We cannot do much about 1000 people wrestling and rumbling and trying to get in. We are 1.1 billion as you said. So you can expect rush. Rs. 350 is surely overpriced but I guess that what you will end up paying in any other part of India for any other activity., e.g. Essel World, Bombay. I do agree, food was nothing more than ordinary.

Nevertheless, it always fun to read a post from Yachna.. every now and then... in true yachna ishtyle.

infomaster said...

I am equally benefitted and hurt from your candid remarks and i would like to take this moment to share my personal experiences about the place. chokhi dhani has been a place which my family most of all my children love. and it is all because they feel at home to do the most unheard and silly acts. be it climbing and sliding from all kinds of slides and machans or the strange structures look alike of huts and cottages. the animals have been a high factor for them every time. and the price is peanuts. an elephant ride in jaipur would cost me not less then 300 bucks but here it costs simply 40 bucks same holds true for the camel and bullock cart rides. but yes the crowd at times is a great mela feeling but at times it is hurtful to see so much crowd which is seemingly taking away my share of happiness. but then the crowd is all that makes chokhi dhani a place to savour. had there been no crowd the mela feeling would not have come. food is an equally delectable affair and the manuhaar at times hurts but makes you feel good as a whole.

i know the place is a means of right kind of enjoyment for the youngsters but we adults fail to see that because we are used to so much comfort that the malls and multiplexes create more comfort.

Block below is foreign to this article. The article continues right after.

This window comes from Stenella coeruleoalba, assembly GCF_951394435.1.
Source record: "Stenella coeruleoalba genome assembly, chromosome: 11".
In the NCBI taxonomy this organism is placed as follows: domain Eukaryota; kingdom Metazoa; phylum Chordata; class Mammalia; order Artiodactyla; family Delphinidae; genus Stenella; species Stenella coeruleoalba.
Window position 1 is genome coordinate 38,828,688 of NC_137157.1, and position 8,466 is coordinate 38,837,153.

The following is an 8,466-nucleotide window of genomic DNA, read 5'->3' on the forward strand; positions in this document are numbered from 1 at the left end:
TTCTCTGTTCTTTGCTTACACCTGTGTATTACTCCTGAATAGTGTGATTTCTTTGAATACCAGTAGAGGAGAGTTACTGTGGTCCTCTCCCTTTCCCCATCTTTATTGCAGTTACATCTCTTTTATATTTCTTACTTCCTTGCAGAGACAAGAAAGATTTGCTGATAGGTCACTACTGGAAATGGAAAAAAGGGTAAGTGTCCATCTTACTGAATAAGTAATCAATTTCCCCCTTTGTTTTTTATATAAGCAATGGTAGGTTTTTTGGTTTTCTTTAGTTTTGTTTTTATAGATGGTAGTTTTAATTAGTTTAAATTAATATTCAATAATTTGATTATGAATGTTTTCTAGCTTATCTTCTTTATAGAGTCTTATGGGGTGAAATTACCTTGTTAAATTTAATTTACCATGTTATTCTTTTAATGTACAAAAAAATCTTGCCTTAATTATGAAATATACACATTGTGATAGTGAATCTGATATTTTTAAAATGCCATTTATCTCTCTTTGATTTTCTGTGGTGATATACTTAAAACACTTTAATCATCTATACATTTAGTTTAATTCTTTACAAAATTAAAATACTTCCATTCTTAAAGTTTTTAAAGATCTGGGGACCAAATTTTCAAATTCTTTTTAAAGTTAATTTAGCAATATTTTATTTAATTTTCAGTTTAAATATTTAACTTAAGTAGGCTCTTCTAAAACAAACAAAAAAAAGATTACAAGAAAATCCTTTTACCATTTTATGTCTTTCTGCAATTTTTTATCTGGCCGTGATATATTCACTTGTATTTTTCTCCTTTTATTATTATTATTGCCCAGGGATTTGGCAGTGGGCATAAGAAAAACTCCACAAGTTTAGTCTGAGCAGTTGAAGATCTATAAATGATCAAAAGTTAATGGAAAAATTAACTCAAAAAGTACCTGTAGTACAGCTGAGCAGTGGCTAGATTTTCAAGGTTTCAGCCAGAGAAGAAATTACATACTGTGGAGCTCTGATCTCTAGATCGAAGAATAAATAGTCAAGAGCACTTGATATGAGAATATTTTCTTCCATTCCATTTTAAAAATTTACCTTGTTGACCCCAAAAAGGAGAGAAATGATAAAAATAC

Vishal - The Vince said...

I would like to share my point of view.

You liked a place you have a right to say yes you did. I disliked a place and i sure have to right to say i didn't. What is the kind of pleasure that is take away by someone disliking the place you liked.

Also lets not point fingres at the owners, the guy just has great sense of business.

And lets not get into the debate of Indian-ness please. Also we all pseudo's sitting in comfortable positions in your city residences should not talk about villages either.

Aman said...

Let's take up some "VERY RAW" calculations about Chokhi Dhani:

Approximate visitors on weekdays: 500 (per day)
Total visitors on weekdays: 5x500 = 2500

Visitors on Weekends: 1000 (per day)
Total Visitors on weekends: 2x1000 = 2000

Total visitors per week: 2500 + 2000 = 4500

Entry Fee: 350
Tips and rides: 400

Total earning per week: (350 + 400) x 4500 = 33,75,000

Total Earnings per month: 4x33,75,000 = 1, 35, 00, 000 (! crore thirty five lakhs!!!)

WHOPPING... ISN'T IT?

Few questions to ponder on:

1. Why can't they build an organized parking space so that we don't have to slog for an hour, not get into arguments with the local shopkeepers on the road and not have to walk for a mile to reach Chokhi Dhani after parking our car?

Please note that by the time you reach Chokhi Dhani after parking your car in front of an open shop after a battle with the shopkeeper, you'd have already had the appetizer - a ton of dust in your mouth, just before ultra pathetic dinner!

2. Who can savour the village surroundings and the rides after spending an hour looking for parking and another waiting for food (yeah that makes it minus TWO hours) - Please raise your hands!

3. When charging 350 bucks per person , food quality and availablity should be given prime consideration. It was not even a close contender to food we had in LMB which was much much cheaper.